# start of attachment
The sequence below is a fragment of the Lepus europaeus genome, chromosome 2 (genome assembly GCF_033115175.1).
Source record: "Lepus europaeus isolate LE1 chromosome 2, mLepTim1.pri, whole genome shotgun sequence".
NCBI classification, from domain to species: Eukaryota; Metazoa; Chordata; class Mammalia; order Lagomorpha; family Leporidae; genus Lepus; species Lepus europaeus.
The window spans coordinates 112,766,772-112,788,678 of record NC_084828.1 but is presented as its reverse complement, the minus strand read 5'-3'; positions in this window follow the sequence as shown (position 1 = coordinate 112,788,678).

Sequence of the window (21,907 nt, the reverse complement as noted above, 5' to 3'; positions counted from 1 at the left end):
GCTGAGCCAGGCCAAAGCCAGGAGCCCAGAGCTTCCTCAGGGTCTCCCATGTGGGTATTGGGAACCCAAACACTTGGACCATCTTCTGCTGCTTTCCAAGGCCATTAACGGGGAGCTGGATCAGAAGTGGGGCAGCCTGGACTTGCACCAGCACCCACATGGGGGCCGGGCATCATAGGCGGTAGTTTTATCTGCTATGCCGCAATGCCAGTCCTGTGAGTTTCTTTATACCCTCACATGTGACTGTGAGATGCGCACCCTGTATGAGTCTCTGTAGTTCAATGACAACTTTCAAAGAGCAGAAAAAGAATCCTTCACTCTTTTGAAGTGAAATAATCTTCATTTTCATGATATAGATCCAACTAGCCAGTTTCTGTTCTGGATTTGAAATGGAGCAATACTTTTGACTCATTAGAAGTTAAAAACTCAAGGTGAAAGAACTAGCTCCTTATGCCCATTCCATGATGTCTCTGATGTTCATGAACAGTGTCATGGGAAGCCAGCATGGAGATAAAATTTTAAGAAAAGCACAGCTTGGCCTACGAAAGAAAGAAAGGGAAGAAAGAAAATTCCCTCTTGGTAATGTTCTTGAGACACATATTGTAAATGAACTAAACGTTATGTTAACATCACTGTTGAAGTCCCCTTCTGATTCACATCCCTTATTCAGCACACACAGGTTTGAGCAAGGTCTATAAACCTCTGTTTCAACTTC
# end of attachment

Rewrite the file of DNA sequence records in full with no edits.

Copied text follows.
The sequence below is a fragment of the Lepus europaeus genome, chromosome 2 (genome assembly GCF_033115175.1).
Source record: "Lepus europaeus isolate LE1 chromosome 2, mLepTim1.pri, whole genome shotgun sequence".
NCBI classification, from domain to species: Eukaryota; Metazoa; Chordata; class Mammalia; order Lagomorpha; family Leporidae; genus Lepus; species Lepus europaeus.
The window spans coordinates 112,766,772-112,788,678 of record NC_084828.1 but is presented as its reverse complement, the minus strand read 5'-3'; positions in this window follow the sequence as shown (position 1 = coordinate 112,788,678).

Sequence of the window (21,907 nt, the reverse complement as noted above, 5' to 3'; positions counted from 1 at the left end):
GCTGAGCCAGGCCAAAGCCAGGAGCCCAGAGCTTCCTCAGGGTCTCCCATGTGGGTATTGGGAACCCAAACACTTGGACCATCTTCTGCTGCTTTCCAAGGCCATTAACGGGGAGCTGGATCAGAAGTGGGGCAGCCTGGACTTGCACCAGCACCCACATGGGGGCCGGGCATCATAGGCGGTAGTTTTATCTGCTATGCCGCAATGCCAGTCCTGTGAGTTTCTTTATACCCTCACATGTGACTGTGAGATGCGCACCCTGTATGAGTCTCTGTAGTTCAATGACAACTTTCAAAGAGCAGAAAAAGAATCCTTCACTCTTTTGAAGTGAAATAATCTTCATTTTCATGATATAGATCCAACTAGCCAGTTTCTGTTCTGGATTTGAAATGGAGCAATACTTTTGACTCATTAGAAGTTAAAAACTCAAGGTGAAAGAACTAGCTCCTTATGCCCATTCCATGATGTCTCTGATGTTCATGAACAGTGTCATGGGAAGCCAGCATGGAGATAAAATTTTAAGAAAAGCACAGCTTGGCCTACGAAAGAAAGAAAGGGAAGAAAGAAAATTCCCTCTTGGTAATGTTCTTGAGACACATATTGTAAATGAACTAAACGTTATGTTAACATCACTGTTGAAGTCCCCTTCTGATTCACATCCCTTATTCAGCACACACAGGTTTGAGCAAGGTCTATAAACCTCTGTTTCAACTTC